NIH asked to extend comments on proposed license to Atara Biotherapeutics for patents on Anti-Mesothelin Chimeric Antigen Receptor (CAR) for the Treatment of Human Cancer

On July 9, 2018, KEI asked the NIH to extend the deadline for comments described on the Federal Register notice 83 FR 30448 until information about the enrollment and costs of NIH-funded clinical trials involving mesothelin expressing cancers, and trials involving chimeric antigen receptor modified T-cells (CAR T), has been made publicly available. As it stands, the comment period for this prospective grant of an exclusive license closes on July 13, 2018.

A PDF of the letter is available here:

On June 29, 2018, KEI filed a FOIA request for the information mentioned above. KEI asked for an expedited processing of this FOIA request on the grounds that there is a compelling need to obtain and disseminate the information in advance of the deadline for public comments on 83 FR 30448, because the information is critical in order for the public to make informed comments. A PDF copy of this FOIA request is available here:

Today KEI received a response from the NIH acknowledging the receipt of our FOIA request, but denying the request for expedited processing. It is highly unlikely that the information requested will be available on or before July 13, 2018, when the comment period for 83 FR 30448 closes. Therefore, we believe that the current deadline should be extended and the information on the clinical trials be made publicly available in order to properly assess whether the prospective exclusive license complies with 35 U.S.C. § 209.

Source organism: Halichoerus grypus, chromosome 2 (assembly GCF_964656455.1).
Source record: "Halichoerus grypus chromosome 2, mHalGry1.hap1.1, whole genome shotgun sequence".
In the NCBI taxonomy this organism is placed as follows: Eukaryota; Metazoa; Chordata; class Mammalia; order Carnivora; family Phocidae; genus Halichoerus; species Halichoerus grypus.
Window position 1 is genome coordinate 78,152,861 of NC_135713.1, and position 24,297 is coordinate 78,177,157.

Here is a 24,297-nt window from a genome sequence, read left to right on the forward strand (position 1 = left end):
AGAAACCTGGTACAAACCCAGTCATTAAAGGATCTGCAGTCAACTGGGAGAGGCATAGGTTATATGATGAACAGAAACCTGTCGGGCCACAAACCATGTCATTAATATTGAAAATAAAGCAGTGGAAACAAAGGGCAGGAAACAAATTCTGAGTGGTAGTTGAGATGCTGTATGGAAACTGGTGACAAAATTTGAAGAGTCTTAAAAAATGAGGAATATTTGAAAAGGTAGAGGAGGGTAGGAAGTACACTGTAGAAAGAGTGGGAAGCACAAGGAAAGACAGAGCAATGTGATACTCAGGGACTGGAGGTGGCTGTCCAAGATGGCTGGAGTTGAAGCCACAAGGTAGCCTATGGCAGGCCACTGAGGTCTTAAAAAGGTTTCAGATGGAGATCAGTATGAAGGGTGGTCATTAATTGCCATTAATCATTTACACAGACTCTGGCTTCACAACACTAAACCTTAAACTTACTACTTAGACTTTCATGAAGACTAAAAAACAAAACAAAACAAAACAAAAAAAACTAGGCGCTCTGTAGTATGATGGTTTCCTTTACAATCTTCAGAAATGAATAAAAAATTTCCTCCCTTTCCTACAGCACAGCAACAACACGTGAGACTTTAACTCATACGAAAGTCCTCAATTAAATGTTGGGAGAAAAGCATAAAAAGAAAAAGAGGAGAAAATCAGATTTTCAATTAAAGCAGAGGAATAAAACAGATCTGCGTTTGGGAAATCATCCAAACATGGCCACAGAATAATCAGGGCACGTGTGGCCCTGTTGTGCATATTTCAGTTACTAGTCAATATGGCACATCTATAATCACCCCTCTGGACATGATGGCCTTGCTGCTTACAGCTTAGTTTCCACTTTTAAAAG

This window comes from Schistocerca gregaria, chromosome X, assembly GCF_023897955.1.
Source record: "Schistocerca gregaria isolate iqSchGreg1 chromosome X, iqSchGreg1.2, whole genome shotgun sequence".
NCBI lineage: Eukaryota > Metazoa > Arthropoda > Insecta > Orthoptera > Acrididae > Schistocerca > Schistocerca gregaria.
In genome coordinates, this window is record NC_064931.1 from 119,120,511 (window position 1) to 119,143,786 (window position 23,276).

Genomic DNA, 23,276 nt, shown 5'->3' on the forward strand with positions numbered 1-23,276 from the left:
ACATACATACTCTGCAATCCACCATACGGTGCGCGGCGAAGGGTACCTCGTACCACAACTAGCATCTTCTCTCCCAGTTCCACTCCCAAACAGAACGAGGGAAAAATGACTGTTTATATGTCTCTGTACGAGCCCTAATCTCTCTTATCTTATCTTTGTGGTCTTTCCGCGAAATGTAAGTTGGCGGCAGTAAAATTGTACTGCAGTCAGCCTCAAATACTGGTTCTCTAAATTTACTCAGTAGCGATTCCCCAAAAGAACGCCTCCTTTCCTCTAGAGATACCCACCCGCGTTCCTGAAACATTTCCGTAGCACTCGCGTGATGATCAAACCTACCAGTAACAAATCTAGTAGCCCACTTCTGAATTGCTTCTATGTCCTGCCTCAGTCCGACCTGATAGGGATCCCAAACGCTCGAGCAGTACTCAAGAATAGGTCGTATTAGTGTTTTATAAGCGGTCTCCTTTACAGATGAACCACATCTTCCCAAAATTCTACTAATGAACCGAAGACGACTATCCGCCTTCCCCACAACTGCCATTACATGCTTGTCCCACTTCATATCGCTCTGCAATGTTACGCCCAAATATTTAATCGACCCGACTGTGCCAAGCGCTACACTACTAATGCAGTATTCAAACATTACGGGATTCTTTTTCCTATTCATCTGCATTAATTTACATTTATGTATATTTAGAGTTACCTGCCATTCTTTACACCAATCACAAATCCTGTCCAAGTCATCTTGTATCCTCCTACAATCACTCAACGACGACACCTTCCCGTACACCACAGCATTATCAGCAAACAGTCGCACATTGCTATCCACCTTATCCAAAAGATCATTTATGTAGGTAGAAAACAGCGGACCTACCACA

Last week, in a response to an email sent by KEI, the NIH Licensing and Patenting Manager, Dr. Rose M. Freel suggested there are two trials in recruitment phase at Memorial Sloan Kettering concerning the technology at issue in 83 FR 30448.

KEI noted the high price that Novartis set for tisagenlecleucel (TN Kymriah) was justified to the public on the unverifiable claim that Novartis spent $1 billion on the development of the procedure, and noted that “the fact that the NIH is sponsoring many CAR T trials means the NIH itself is in possession of information that can be used to understand the actual R&D costs required to commercialize the licensed CAR T invention.”

KEI told the NIH that “Understanding the extent to which federal funds have subsidized the development of a patented inventions, and knowing how expensive it is to make the additional investments needed for FDA approval, is critical to the determination of the scope of exclusivity that would be warranted under 35 U.S.C. § 209, as well as the leverage that the federal government has to demand access and affordability in any license to be executed,” and requested “ the deadline for comments on 83 FR 30448 be extended until the information requested has been made publicly available.”